The Chances of Using Your Insurance, Part 2: Health Insurance3 mins read

By En Ci - 10 January 2019

A couple of days ago, we started a conversation on whether or not you’ll really end up using your insurance.

 

After diving into statistics on term insurance, we’re back with the next part of our series this week. We know some of you may struggle with the countless insurance types and can’t get a grip on your premium calculation for nuts.

 

That, and you’re lowkey worried about getting into trouble (medically) after hearing about unfortunate stories of cancer, accidents.

 

That’s why this series exists.

 

Check out part one here if you’re curious as to what term insurance is. If not, let’s dive into health insurance and some good ol’ statistics.

 

Part 2: Health Insurance a.k.a., Medishield Integrated Plans

 

“Doc, please downgrade my ward…the medical bill is killing me.”

 

What is it?

An Integrated Shield Plan (IP) is an add-on to your Medishield Life (a compulsory CPF scheme for SG citizens and PRs) that covers hospitalization expenses.

 

Unlike Medishield Life, IPs are offered by various private insurers. But because the IP isn’t a standalone insurance, you can pay parts of it with your Medisave.

 

How much do I have to pay?

To provide some context, we’ve assumed the following persona:

  • 25-year-old male
  • Non-smoker
  • Coverage till age 80 (Life expectancy of average Singaporean male)
  • Full coverage of A Ward, Public Hospital*

 

With the above in mind, here are some ballpark amounts you can expect to pay:

 

What triggers the payout?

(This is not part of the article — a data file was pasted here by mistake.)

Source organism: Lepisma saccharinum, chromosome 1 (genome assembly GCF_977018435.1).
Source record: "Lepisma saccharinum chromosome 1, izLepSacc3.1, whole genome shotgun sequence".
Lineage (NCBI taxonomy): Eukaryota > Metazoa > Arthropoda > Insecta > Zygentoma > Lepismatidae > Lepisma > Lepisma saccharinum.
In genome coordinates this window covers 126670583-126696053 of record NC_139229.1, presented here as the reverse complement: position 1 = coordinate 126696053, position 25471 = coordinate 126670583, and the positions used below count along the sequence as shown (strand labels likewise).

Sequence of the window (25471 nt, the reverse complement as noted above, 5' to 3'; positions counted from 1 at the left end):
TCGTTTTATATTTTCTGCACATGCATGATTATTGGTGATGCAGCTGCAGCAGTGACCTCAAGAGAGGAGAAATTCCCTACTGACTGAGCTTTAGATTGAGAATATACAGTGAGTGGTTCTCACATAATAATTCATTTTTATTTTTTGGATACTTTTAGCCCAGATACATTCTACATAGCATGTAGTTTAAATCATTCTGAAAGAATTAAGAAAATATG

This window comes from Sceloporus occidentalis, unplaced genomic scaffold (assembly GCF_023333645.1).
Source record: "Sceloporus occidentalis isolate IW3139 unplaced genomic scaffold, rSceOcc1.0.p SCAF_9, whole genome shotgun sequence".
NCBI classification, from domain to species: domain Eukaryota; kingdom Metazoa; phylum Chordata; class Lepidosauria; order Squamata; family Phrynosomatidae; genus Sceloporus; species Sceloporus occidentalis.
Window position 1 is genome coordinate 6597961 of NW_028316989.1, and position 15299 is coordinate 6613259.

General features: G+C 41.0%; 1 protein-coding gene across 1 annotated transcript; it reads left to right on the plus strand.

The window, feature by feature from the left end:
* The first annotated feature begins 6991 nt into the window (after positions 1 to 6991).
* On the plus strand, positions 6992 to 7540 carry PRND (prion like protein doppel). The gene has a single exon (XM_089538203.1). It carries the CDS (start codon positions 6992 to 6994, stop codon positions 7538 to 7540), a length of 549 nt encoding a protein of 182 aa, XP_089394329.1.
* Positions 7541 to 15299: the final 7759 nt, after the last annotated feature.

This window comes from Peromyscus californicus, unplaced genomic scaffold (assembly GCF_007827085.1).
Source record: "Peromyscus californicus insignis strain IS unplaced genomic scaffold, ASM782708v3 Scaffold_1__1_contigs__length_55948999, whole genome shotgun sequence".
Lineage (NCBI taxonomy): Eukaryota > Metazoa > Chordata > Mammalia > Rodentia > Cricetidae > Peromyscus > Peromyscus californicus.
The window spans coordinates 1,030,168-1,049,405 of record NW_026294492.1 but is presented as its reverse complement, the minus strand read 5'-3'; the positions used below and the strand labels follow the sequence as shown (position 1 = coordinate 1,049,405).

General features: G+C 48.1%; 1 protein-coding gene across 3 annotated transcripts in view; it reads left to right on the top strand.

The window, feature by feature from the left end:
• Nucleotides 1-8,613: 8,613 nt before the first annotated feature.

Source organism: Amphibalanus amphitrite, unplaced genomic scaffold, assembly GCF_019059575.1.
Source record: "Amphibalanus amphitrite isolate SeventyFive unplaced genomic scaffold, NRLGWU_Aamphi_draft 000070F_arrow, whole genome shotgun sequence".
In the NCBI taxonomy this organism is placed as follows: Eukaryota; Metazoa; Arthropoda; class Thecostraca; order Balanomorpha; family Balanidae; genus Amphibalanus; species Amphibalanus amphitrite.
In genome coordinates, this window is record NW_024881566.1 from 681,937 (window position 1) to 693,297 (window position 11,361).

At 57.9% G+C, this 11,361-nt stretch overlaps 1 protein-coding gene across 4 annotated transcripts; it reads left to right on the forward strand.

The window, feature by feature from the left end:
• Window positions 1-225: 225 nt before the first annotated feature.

When you’re hospitalized.

 

So, how likely will I need the Integrated Shield Plan, i.e., what are my chances of being hospitalized from age 25-80 in Singapore?

Source: Ministry of Health Hospitalization Admission Rates 2017

 

Another key set of statistics to consider will be the average inpatient bill size, i.e., how much the average Singaporean pays when they are hospitalized.

 

Source: Data Gov Average Hospital Inpatient Bill Size 2015*

 

So…is it worth it?

From the above tables, one can infer the following:

  • The probabilities of being hospitalized are quite low, but the odds increase from the 65-year mark (20.72%) where the average person has a 1 in 5 chance of being warded. Past 75 years of age, this chance becomes very high.
  • This is also when the total payable premium in the same age range (from age 66) starts to look intimidating (>$3,095).
  • For the actual hospital bill the average patient pays, there are some scary numbers. But these figures are mostly found in the top 5-10% of hospital bills.

 

The total insurance premium you’ll pay over 50 years? $18,736.

 

In a nutshell, the point of health insurance is to protect yourself against severe medical events, which could be debilitating to your financial health and stability.

 

And though the risk of getting warded is low (in your years of youth and good health), health insurance exists as a safety net in the event that something does happen to you – and you incur high medical bills. It literally pays to be safe.

 

Do note

  • IP plans purchased past 1 April 2019 require you to pay 5% of your hospital bills, capped at $3,000.
  • Full coverage (no 5% payment) IP plans purchased after 8 March 2018 will be subjected to the same 5% payment rule rule by 2021.

 

Disclaimer

Throughout this series, we found that the chances of utilising some policies look surprisingly small. But before you rage-call your insurance agent and demand a policy cancelation, you have to ask yourself.

 

“What if I’m the unlucky one?”

 

For some, having the peace of mind is worth its price tag.

 

With these statistics we hope to provide you with additional information to a usually fear-driven decision.

 

Do Also Consider

Do you have:

  • A family history of illnesses?
  • A smoking habit?
  • An existing health condition, such as high blood pressure?

 

These factors may increase your chances of early mortality, and the cost of your insurance policy.

 

The figures used in the article are the latest available to us. When we cross-reference datasets from various sources, the data period is standardised to the best of our ability to ensure consistency.

 

*Excluded KK hospital, as bills there might be skewed towards childbirth-related procedures, not covered by IP plans.

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